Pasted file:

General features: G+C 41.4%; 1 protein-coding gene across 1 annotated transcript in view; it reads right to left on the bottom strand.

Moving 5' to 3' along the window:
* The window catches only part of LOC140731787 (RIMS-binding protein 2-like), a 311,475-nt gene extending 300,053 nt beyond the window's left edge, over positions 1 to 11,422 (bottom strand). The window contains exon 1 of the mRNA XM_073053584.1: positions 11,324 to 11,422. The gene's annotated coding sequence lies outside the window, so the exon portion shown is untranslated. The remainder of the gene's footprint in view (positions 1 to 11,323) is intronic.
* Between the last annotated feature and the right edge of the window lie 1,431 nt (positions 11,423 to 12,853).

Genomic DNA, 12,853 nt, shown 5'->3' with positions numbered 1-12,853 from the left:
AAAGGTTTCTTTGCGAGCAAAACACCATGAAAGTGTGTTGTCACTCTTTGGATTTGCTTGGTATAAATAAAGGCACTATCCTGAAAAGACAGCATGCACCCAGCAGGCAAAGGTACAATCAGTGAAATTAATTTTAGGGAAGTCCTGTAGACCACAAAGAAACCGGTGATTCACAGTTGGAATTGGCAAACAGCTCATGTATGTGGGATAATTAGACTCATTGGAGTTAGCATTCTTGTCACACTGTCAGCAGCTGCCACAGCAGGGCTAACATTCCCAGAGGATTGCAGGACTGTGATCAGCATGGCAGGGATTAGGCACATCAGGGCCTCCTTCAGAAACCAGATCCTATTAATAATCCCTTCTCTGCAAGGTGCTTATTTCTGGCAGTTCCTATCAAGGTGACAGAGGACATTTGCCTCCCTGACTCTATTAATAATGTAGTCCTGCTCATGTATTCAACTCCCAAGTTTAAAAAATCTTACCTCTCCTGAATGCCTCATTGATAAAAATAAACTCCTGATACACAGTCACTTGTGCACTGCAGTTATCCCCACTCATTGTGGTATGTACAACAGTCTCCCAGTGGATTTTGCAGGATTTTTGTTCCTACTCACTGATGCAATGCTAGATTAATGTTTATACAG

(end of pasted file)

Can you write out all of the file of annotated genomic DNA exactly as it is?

General features: G+C 41.4%; 1 protein-coding gene across 1 annotated transcript in view; it reads right to left on the bottom strand.

Moving 5' to 3' along the window:
* The window catches only part of LOC140731787 (RIMS-binding protein 2-like), a 311,475-nt gene extending 300,053 nt beyond the window's left edge, over positions 1 to 11,422 (bottom strand). The window contains exon 1 of the mRNA XM_073053584.1: positions 11,324 to 11,422. The gene's annotated coding sequence lies outside the window, so the exon portion shown is untranslated. The remainder of the gene's footprint in view (positions 1 to 11,323) is intronic.
* Between the last annotated feature and the right edge of the window lie 1,431 nt (positions 11,423 to 12,853).

Genomic DNA, 12,853 nt, shown 5'->3' with positions numbered 1-12,853 from the left:
AAAGGTTTCTTTGCGAGCAAAACACCATGAAAGTGTGTTGTCACTCTTTGGATTTGCTTGGTATAAATAAAGGCACTATCCTGAAAAGACAGCATGCACCCAGCAGGCAAAGGTACAATCAGTGAAATTAATTTTAGGGAAGTCCTGTAGACCACAAAGAAACCGGTGATTCACAGTTGGAATTGGCAAACAGCTCATGTATGTGGGATAATTAGACTCATTGGAGTTAGCATTCTTGTCACACTGTCAGCAGCTGCCACAGCAGGGCTAACATTCCCAGAGGATTGCAGGACTGTGATCAGCATGGCAGGGATTAGGCACATCAGGGCCTCCTTCAGAAACCAGATCCTATTAATAATCCCTTCTCTGCAAGGTGCTTATTTCTGGCAGTTCCTATCAAGGTGACAGAGGACATTTGCCTCCCTGACTCTATTAATAATGTAGTCCTGCTCATGTATTCAACTCCCAAGTTTAAAAAATCTTACCTCTCCTGAATGCCTCATTGATAAAAATAAACTCCTGATACACAGTCACTTGTGCACTGCAGTTATCCCCACTCATTGTGGTATGTACAACAGTCTCCCAGTGGATTTTGCAGGATTTTTGTTCCTACTCACTGATGCAATGCTAGATTAATGTTTATACAG